One time, eco grief manifested as out-of-nowhere pain so severe, I landed in hospital. As the pain subsided, perplexed doctors shrugged and sent me home. It took me some time to piece it together myself. Immediately prior to the pain, I had been writing about eco grief, walking the land, feeling deep in my bones what trauma we’ve done to the earth. I was having night terrors when I camped near the Old Growth forests being cut down in Fairy Creek that would later that year become the focal point of activists to shine an international spotlight on unsustainable forestry practices. Ah yes, the body needed to purge its eco grief, and no test the doctors performed could identify this.
As much as I grieve and love these beautiful lands, I know that the feelings are mutual. A few nights before being hospitalized by the pain of eco grief, I was awoken in the middle of the night while camping by goodness knows what, to discover the ocean’s bioluminescence had rolled in. I danced with and for the stars, trailing otherworldly light above and below. A gift beyond measure from the earth, before I entered the dark.
Figure 2: “Dancing with the Light” - Pen & Ink by Sarah West
Grieve and be with
So, let’s circle back around to “what can we do about experiencing eco grief?”
First and foremost, we grieve… for ourselves, and the earth. In the same way we grieve our other losses. We feel and honour our emotions. Cry when we need to. Rage safely. Do whatever you can to nurture yourself. Talk about it. And do this for as long as you need to, in the face of grief’s ongoing presence. Something like creating a grief and gratitude altar with my clients has shown to be incredibly powerful . Denial and escapism may seem like desirable options, but in the long run, grief left unhonoured can have negative repercussions.
We grieve in our own ways, and also turn our attentions to being with the earth. Even when she’s hurting. Especially when she’s hurting. Walk those cutblocks. Witness those ancient giants fall by the saw, if you can. If you can bear it. Visit those places where the contamination of castaway metals is so thick, even developers fear to build there. Sit on the stumps of the ancients. I have. It hurts. Then step back, always step back, and be sure to resource yourself. This stepping in, and stepping out, is so worth it because it keeps me awake, keeps me tender, and most importantly, keeps me connected.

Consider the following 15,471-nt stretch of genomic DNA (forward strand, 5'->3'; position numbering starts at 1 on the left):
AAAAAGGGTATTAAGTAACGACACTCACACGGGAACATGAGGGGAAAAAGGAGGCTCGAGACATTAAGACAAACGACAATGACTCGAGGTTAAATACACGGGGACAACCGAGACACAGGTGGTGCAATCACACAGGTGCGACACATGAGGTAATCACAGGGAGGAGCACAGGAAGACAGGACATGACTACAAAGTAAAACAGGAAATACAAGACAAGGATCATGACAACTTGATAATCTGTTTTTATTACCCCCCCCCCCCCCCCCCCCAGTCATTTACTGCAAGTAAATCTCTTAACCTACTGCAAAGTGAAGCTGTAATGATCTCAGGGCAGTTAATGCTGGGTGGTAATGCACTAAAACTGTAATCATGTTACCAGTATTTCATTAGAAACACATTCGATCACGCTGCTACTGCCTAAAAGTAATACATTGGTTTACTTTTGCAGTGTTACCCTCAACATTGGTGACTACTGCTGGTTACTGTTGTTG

Figure 3. “Being With” - Pen & Ink by Sarah West
Rejuvenate & reciprocate
In the same breath, remember that the earth loves you. Remember that she is not helpless. Remember that she can rejuvenate herself, as all life can. Just as you can. Especially if we have a little help. This is evidenced in the cycles of the year, as time and time again, the waters flush out contaminants from abandoned natural resource projects in the mountains around me. I see this in the saplings that spout from the stumps of nurse trees, cut long ago. I see this in the life that bursts forth in the nuclear wasteland when I visited Chernobyl.
Notice how the earth shows her love for you. Sometimes she’ll leave you a beautiful flicker feather, streaked with brilliant orange, just as you’re embarking on a journey. Sometimes, she’ll shine her light for you, on a day that feels particularly dark. Sometimes, she’ll bring you courage and inspiration from the youth rallying across the globe to sing her praises and demand for her care. This is what it looks like to engage in the spirit of reciprocation with the earth, and it can be cultivated.